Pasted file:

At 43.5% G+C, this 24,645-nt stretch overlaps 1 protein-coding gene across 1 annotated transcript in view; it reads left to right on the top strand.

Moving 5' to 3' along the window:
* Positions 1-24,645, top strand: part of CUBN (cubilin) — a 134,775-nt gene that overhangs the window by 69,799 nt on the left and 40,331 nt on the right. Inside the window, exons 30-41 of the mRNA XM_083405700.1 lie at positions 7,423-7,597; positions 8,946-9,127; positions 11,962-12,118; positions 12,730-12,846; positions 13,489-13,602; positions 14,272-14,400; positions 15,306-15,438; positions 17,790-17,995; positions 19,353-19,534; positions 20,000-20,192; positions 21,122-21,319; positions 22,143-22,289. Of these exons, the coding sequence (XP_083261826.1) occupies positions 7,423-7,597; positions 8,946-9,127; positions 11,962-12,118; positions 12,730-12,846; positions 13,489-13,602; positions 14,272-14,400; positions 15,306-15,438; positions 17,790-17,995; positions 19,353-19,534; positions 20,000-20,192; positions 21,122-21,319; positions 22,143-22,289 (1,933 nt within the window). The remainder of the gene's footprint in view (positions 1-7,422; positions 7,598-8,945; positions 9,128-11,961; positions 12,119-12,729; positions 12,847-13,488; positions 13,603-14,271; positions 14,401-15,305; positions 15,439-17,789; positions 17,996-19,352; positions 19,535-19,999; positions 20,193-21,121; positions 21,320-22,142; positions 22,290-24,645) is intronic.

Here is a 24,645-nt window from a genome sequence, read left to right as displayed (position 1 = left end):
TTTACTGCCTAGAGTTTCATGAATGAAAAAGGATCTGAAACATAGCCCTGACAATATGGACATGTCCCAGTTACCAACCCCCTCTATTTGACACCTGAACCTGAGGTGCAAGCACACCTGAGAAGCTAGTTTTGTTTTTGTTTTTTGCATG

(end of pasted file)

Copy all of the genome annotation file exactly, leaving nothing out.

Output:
At 43.5% G+C, this 24,645-nt stretch overlaps 1 protein-coding gene across 1 annotated transcript in view; it reads left to right on the top strand.

Moving 5' to 3' along the window:
* Positions 1-24,645, top strand: part of CUBN (cubilin) — a 134,775-nt gene that overhangs the window by 69,799 nt on the left and 40,331 nt on the right. Inside the window, exons 30-41 of the mRNA XM_083405700.1 lie at positions 7,423-7,597; positions 8,946-9,127; positions 11,962-12,118; positions 12,730-12,846; positions 13,489-13,602; positions 14,272-14,400; positions 15,306-15,438; positions 17,790-17,995; positions 19,353-19,534; positions 20,000-20,192; positions 21,122-21,319; positions 22,143-22,289. Of these exons, the coding sequence (XP_083261826.1) occupies positions 7,423-7,597; positions 8,946-9,127; positions 11,962-12,118; positions 12,730-12,846; positions 13,489-13,602; positions 14,272-14,400; positions 15,306-15,438; positions 17,790-17,995; positions 19,353-19,534; positions 20,000-20,192; positions 21,122-21,319; positions 22,143-22,289 (1,933 nt within the window). The remainder of the gene's footprint in view (positions 1-7,422; positions 7,598-8,945; positions 9,128-11,961; positions 12,119-12,729; positions 12,847-13,488; positions 13,603-14,271; positions 14,401-15,305; positions 15,439-17,789; positions 17,996-19,352; positions 19,535-19,999; positions 20,193-21,121; positions 21,320-22,142; positions 22,290-24,645) is intronic.

Here is a 24,645-nt window from a genome sequence, read left to right as displayed (position 1 = left end):
TTTACTGCCTAGAGTTTCATGAATGAAAAAGGATCTGAAACATAGCCCTGACAATATGGACATGTCCCAGTTACCAACCCCCTCTATTTGACACCTGAACCTGAGGTGCAAGCACACCTGAGAAGCTAGTTTTGTTTTTGTTTTTTGCATG